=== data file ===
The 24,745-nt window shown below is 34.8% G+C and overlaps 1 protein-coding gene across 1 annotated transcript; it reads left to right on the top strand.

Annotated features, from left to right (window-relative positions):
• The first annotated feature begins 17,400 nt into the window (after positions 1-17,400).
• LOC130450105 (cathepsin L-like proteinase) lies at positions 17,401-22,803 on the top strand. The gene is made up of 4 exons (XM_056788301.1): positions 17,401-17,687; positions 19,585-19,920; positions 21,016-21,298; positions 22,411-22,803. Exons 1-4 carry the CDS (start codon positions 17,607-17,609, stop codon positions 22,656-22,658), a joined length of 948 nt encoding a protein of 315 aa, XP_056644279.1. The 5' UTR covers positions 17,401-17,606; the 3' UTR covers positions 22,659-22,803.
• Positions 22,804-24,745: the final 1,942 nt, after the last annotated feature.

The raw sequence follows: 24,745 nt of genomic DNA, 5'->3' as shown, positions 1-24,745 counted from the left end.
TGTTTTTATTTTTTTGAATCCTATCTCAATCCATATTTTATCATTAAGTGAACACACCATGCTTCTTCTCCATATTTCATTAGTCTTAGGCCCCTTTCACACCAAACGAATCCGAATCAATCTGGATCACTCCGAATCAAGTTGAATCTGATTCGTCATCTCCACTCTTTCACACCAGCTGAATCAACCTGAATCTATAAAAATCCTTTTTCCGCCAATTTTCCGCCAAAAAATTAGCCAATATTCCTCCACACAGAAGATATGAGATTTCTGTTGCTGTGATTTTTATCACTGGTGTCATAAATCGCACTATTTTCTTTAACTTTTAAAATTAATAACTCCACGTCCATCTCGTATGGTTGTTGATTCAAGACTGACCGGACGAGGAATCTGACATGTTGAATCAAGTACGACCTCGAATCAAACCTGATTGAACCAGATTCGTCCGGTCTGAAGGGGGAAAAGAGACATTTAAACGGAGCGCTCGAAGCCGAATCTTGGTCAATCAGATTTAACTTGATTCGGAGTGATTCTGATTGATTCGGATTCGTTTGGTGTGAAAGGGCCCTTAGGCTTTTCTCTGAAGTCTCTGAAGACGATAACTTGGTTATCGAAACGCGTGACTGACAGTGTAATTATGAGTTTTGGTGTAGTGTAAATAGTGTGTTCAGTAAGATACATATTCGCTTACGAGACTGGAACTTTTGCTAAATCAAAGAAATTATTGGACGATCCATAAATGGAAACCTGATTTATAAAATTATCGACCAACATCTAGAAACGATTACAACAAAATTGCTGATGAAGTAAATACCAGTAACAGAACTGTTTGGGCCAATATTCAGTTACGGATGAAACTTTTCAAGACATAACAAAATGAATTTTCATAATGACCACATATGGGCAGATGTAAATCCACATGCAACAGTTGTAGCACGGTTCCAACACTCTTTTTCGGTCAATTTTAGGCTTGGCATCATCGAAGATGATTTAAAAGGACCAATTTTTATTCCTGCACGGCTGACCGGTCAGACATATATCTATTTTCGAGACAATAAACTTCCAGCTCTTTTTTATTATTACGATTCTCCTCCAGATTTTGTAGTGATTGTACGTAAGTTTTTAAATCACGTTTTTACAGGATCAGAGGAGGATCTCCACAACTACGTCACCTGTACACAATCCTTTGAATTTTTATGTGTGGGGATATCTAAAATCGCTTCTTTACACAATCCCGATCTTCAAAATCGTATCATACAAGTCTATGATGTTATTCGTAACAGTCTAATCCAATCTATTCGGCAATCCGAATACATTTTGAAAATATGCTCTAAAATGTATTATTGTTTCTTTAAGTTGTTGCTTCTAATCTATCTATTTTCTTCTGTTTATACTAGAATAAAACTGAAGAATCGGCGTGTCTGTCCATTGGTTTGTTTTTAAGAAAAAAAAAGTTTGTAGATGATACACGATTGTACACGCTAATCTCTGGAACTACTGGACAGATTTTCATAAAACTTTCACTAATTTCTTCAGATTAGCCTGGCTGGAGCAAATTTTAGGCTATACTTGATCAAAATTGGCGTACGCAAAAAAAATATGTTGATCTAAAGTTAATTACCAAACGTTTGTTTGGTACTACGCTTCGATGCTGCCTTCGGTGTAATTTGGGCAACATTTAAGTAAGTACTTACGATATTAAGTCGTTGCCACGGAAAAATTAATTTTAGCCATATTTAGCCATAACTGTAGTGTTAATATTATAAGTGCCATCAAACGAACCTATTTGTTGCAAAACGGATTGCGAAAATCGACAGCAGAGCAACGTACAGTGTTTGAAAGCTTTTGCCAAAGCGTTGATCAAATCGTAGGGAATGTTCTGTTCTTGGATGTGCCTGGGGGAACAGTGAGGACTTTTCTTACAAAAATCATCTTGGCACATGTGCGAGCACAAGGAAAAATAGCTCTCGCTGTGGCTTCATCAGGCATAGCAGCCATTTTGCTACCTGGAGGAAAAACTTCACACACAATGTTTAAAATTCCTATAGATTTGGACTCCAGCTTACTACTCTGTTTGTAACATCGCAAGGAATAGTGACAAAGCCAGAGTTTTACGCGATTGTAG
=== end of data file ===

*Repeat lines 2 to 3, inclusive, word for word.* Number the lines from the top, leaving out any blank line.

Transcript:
Annotated features, from left to right (window-relative positions):
• The first annotated feature begins 17,400 nt into the window (after positions 1-17,400).